Fauxial Media



B3ta’s ‘ginger Führer’ Rob Manuel on how laughably easy it is to exploit social media, adding fake likes and followers for cash:

A simple search on eBay for “twitter followers” brought us to a website I’m going to slightly disguise because I don’t want to directly promote their services.These people offer all sorts of services, including buying 100,000 Twitter followers for the measly sum of £25. There’s also deals for Facebook, and Youtube, and promises that they’ll even get you traffic for Google Plus (coming soon).

READ ON: I bought 90,000 Twitter followers for my sadly lamented dead cat for £25 (Rob Manuel, usvsth3m)

12 thoughts on “Fauxial Media

    1. Tony

      Missing the point. It’s about sites pretending to be more popular than they are by buying fake followers and likes.

      1. Draxx Ltd II

        I’m not missing the point. Websites and bands/djs buy likes to look more popular but in the process shoot themselves in the foot by destroying their ability to reach people who actually care.

        1. Ciarán

          Sorry, do you mean that the bots actually block the messages and promotion from getting the real life fans?
          I don’t understand the logic:

          If you have say 5,000, and you promote something via your social media – the 5,000 fans get to read it.
          Otr you have 5,000 real likes from real fans and 10,000 fake likes from bots, and you promote something…surely the 5,000 real fans still get to read it?

          I think its a stupid practice, which in turn makes you look a bit disreputable, but how does ‘destroy their ability to reach people who actually care’.?

          1. Owen

            With Facebook’s algorithm only about 10% of your fans get to see your post unless your pay them to ‘promote’ it, or it gets lots of engagement from like and comments (i.e. going ‘viral’). Only the fake likes could end up seeing the post.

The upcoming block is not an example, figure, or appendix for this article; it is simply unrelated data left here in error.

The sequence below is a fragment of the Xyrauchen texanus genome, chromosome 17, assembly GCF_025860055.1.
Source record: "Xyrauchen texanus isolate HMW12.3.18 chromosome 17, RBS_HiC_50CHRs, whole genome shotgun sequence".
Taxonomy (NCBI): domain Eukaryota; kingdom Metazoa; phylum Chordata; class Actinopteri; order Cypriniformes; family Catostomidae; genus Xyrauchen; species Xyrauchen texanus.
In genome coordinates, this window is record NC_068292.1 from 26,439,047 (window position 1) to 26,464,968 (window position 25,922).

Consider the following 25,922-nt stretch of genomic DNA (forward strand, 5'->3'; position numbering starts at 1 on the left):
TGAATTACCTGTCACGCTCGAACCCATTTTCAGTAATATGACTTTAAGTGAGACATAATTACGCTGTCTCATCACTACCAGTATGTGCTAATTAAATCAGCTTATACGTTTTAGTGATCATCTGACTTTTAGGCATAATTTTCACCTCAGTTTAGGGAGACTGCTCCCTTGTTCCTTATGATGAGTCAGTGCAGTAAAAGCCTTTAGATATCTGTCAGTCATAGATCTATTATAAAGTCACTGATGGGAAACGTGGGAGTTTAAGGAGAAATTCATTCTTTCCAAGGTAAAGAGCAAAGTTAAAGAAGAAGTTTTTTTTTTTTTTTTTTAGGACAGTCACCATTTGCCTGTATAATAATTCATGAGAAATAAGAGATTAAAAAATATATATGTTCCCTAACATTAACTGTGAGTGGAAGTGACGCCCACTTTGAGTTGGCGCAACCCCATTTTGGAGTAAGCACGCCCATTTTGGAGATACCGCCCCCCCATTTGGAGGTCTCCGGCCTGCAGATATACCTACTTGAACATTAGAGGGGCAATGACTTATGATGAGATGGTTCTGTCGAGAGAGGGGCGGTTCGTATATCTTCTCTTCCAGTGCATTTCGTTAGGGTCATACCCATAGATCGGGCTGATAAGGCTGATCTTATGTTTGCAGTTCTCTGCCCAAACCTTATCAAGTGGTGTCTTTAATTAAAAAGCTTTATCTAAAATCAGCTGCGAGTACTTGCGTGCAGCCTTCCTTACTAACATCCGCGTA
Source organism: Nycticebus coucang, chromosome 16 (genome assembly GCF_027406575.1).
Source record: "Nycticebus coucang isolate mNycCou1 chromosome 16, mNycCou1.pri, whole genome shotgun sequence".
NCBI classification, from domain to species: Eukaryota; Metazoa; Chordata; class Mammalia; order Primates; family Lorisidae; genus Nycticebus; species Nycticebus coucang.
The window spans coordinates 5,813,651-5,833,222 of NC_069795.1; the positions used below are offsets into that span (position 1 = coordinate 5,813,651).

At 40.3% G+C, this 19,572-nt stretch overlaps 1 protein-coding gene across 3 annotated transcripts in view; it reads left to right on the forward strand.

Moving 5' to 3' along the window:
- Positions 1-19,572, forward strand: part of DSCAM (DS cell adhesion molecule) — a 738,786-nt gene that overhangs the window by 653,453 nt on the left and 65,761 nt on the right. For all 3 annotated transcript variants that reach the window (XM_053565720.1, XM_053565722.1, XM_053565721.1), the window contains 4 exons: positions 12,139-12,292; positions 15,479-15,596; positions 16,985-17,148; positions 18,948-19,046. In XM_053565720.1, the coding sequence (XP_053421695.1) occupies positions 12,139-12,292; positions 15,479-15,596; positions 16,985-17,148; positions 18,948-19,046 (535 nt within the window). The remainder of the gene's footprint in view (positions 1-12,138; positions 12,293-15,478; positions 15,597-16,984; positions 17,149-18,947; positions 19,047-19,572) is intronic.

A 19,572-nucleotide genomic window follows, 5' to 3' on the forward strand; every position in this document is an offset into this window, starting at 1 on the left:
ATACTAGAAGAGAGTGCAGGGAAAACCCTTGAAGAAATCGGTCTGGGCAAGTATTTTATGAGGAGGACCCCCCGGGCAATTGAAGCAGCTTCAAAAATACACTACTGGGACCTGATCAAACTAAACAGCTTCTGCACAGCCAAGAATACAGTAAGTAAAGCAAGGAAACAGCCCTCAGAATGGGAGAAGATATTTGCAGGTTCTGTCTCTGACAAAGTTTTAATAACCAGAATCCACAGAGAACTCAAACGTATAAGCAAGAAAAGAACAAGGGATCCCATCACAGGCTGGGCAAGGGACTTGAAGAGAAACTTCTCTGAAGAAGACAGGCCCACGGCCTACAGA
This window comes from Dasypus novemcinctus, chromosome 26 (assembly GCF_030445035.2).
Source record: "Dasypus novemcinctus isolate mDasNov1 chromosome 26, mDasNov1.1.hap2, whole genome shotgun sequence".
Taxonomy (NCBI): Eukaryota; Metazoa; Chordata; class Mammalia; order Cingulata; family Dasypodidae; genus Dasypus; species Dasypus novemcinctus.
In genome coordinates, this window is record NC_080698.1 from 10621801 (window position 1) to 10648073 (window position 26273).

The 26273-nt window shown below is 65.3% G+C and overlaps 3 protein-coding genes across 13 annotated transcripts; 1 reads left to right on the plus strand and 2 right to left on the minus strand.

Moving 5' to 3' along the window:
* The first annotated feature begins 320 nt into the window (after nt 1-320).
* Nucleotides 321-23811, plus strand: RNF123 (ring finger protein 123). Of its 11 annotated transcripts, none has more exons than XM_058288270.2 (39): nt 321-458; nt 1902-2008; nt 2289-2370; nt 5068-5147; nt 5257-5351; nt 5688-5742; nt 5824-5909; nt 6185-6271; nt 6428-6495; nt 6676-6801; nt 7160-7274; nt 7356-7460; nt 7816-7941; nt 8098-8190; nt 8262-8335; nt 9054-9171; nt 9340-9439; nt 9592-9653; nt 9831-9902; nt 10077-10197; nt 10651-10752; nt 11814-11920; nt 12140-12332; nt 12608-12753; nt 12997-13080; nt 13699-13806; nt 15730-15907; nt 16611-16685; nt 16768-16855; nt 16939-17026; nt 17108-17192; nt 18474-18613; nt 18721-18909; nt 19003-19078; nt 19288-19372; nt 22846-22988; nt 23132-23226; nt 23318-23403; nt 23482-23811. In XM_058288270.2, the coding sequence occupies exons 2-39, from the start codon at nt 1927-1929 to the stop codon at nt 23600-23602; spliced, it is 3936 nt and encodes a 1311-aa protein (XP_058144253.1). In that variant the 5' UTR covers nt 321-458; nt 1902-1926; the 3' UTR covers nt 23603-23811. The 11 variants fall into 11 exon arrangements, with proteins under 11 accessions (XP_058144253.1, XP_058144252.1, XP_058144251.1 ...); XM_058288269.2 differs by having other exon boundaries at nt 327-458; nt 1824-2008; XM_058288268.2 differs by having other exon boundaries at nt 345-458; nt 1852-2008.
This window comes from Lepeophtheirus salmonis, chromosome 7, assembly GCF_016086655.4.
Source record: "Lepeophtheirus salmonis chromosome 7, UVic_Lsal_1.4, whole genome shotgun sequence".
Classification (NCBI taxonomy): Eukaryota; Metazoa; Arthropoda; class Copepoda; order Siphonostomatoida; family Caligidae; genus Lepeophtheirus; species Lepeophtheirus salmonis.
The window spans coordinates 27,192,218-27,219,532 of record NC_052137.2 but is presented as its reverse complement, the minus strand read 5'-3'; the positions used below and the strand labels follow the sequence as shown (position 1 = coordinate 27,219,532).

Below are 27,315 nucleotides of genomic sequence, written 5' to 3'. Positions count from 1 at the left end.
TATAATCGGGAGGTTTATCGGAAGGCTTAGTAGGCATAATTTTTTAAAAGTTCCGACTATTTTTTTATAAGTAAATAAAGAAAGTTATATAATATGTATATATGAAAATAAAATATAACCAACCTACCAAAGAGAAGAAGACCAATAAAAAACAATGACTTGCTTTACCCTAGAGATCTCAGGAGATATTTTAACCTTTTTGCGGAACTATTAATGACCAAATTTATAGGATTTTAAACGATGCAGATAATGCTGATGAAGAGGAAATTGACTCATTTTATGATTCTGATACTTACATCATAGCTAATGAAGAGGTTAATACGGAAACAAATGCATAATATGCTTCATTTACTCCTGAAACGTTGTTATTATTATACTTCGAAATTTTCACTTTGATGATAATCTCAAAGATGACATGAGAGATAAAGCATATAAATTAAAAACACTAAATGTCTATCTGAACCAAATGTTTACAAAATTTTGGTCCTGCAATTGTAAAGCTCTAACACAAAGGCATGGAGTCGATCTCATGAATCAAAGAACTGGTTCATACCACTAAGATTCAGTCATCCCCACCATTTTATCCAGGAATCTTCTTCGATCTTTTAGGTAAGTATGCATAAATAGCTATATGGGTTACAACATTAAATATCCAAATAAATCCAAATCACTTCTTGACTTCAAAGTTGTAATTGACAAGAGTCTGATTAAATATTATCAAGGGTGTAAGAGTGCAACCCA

1. Redundant Proofreaders Society

      Clever tool.
      Used it on our Twitter account….
      Faken Identities = 10
      We will find them.
      Vertel me wie ik ben, etc.

  1. Spaghetti Hoop

    Interesting research though not surprising. Exposes both the warped ambition for fame and popularity in our society plus the domino effect, i.e. ‘If that amount of people like this then perhaps I should too?!’

    You can’t blame a marketing department for purchasing likes if they want to achieve this perception of their brand. All advertising and PR is a form of hoodwinking. We all know that email scams are successful with a small percentage of their market – likewise buying likes will achieve some return. Doesn’t excuse deception but try legislating what is now commonly accepted marketing tactics!

  2. Frilly Keane

    Lemme try and understand this
    on eBay; I can buy 100,000 followers?
    For the price of a round of Aftershocks …

    And I don’t have’ta follow anyone back?

    Sur that’s a great gag

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